Genetic engineering will feed the world
In “The link between patenting life forms, generic engineering and food security” (1998), Wangari Mathai advocates that patenting life forms and genetic engineering is the direct cause of food insecurity. She reasons firstly that, life forms should not be patented by individual firm, as life is not an invention by human beings and patenting life forms is actually a disobey of the patent laws. Secondly, she argues that patenting on life forms will lead to total dependent on corporations and threatens the food security and destroys the very basis of the livelihood systems of farming. Thus, she believes that by disallowing patent on living materials, genetic engineering will not threaten the food security. Lastly, she claims that genetically modified food is too expensive to purchase for the poor and genetic engineering will not be able to solve the problem of global food shortage.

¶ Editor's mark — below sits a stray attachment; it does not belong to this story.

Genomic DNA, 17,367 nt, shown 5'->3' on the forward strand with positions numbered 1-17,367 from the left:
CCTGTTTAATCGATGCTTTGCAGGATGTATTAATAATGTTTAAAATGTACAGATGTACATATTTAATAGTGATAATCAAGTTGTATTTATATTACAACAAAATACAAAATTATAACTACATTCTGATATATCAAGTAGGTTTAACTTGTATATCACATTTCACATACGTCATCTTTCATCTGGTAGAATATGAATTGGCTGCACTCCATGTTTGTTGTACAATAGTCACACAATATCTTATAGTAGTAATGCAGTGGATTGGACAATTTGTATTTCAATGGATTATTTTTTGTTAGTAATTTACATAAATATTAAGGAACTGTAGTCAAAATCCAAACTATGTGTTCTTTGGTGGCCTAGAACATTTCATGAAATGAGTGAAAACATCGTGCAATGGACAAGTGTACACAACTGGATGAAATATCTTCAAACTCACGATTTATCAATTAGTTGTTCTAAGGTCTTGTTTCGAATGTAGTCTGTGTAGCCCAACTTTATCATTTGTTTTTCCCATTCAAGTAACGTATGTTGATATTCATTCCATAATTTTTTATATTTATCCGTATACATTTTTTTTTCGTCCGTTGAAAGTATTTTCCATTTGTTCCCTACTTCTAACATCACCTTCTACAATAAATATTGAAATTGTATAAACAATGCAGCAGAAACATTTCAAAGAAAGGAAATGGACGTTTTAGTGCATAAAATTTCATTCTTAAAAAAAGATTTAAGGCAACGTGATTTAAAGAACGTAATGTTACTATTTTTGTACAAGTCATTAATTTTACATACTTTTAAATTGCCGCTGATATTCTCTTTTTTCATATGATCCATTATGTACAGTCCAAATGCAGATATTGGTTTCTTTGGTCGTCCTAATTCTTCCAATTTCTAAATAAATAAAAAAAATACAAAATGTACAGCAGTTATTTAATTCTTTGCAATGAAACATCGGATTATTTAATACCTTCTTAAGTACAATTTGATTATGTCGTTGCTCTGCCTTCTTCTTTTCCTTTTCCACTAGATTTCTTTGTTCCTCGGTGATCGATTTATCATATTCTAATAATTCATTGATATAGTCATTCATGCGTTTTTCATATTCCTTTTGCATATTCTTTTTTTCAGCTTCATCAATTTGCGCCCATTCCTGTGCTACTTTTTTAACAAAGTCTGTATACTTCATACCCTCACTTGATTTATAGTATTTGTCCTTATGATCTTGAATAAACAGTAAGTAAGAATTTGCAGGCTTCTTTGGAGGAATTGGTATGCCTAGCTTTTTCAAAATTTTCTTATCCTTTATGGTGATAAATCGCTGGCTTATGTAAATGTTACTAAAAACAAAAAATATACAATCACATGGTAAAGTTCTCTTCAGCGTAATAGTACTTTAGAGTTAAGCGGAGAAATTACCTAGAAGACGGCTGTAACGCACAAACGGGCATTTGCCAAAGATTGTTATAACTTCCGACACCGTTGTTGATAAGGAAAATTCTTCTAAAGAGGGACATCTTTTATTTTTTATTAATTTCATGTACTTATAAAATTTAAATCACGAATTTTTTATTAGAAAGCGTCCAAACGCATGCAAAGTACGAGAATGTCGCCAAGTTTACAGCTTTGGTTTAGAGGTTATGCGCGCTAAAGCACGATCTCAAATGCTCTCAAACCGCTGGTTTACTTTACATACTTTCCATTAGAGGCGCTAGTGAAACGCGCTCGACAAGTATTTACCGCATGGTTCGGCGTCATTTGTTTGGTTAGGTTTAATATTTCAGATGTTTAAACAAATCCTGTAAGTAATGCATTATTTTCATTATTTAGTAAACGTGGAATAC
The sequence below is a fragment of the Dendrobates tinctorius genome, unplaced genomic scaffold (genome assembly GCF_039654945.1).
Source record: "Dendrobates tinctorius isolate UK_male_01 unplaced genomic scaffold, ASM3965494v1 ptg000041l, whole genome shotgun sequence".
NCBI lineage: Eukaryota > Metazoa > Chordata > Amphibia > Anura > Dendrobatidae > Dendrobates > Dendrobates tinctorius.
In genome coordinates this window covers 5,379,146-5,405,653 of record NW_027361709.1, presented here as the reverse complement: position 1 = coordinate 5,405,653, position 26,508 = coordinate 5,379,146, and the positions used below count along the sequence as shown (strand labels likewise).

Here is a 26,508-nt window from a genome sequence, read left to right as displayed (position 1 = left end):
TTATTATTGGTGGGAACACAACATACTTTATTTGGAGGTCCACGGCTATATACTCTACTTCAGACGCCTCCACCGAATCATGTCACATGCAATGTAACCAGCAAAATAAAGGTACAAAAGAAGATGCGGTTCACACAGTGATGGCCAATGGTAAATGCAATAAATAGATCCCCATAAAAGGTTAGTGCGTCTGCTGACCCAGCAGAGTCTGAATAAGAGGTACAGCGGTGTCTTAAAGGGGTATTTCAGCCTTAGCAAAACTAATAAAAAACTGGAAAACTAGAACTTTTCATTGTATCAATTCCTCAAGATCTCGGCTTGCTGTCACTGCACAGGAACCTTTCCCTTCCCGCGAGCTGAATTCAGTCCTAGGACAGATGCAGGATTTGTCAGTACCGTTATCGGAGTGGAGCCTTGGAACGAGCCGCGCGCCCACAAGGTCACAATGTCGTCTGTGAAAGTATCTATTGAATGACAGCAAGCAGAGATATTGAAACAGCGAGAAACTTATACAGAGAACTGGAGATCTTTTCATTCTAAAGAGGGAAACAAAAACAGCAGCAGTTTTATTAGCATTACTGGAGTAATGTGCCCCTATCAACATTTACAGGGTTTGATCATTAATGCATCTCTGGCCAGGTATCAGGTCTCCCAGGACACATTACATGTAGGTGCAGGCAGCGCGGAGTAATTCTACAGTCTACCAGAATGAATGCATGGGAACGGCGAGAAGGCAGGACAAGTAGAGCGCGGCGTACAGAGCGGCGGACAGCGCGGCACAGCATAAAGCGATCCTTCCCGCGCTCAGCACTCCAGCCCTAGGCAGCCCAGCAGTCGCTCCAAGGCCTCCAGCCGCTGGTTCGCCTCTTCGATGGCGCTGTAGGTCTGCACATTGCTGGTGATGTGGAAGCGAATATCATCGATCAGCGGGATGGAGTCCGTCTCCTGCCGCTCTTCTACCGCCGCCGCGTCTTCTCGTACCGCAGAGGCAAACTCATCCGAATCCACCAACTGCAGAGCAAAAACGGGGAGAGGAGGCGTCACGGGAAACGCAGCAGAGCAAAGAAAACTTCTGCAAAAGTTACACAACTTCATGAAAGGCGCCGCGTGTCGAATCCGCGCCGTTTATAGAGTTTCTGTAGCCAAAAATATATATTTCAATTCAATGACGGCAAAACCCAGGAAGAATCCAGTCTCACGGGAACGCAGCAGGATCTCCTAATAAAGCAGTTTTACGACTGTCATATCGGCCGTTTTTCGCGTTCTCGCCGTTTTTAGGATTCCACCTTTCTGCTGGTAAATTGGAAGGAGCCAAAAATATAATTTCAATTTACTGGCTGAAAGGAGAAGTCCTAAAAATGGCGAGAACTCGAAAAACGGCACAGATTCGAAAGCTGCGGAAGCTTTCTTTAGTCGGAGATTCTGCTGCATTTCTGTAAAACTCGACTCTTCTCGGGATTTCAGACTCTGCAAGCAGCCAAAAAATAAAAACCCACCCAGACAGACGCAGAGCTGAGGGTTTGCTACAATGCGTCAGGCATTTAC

Mathai does have her strengths. She shows her knowledge of the purpose of patent-related laws. She knows that the use of patent right on life forms by firms may harm the basis of societies’ food systems. Moreover, Mathai is persuasive in her arguments about how firms can obtain private monopolies on seeds. Firstly she presents her claim and she supports them. She claims that patent on living materials such as seeds should not be granted to private companies. It is because of the potential misuse of the patent rights and harms the basis of societies’ food systems. She then cites the example of Monsanto Corporation to further prove her point of view. Monsanto gains patent on genetic seeds and as a result, farmers have no choice but to buy seeds from Monsanto each season. The story of Monsanto shows the adverse effect of granting patent right on seeds to private corporation and hence, Mathai disagrees with such act and the ends justify the means. However, Mathai is too absolute in saying that farmers are ‘totally’ (Mathai) relied on companies...
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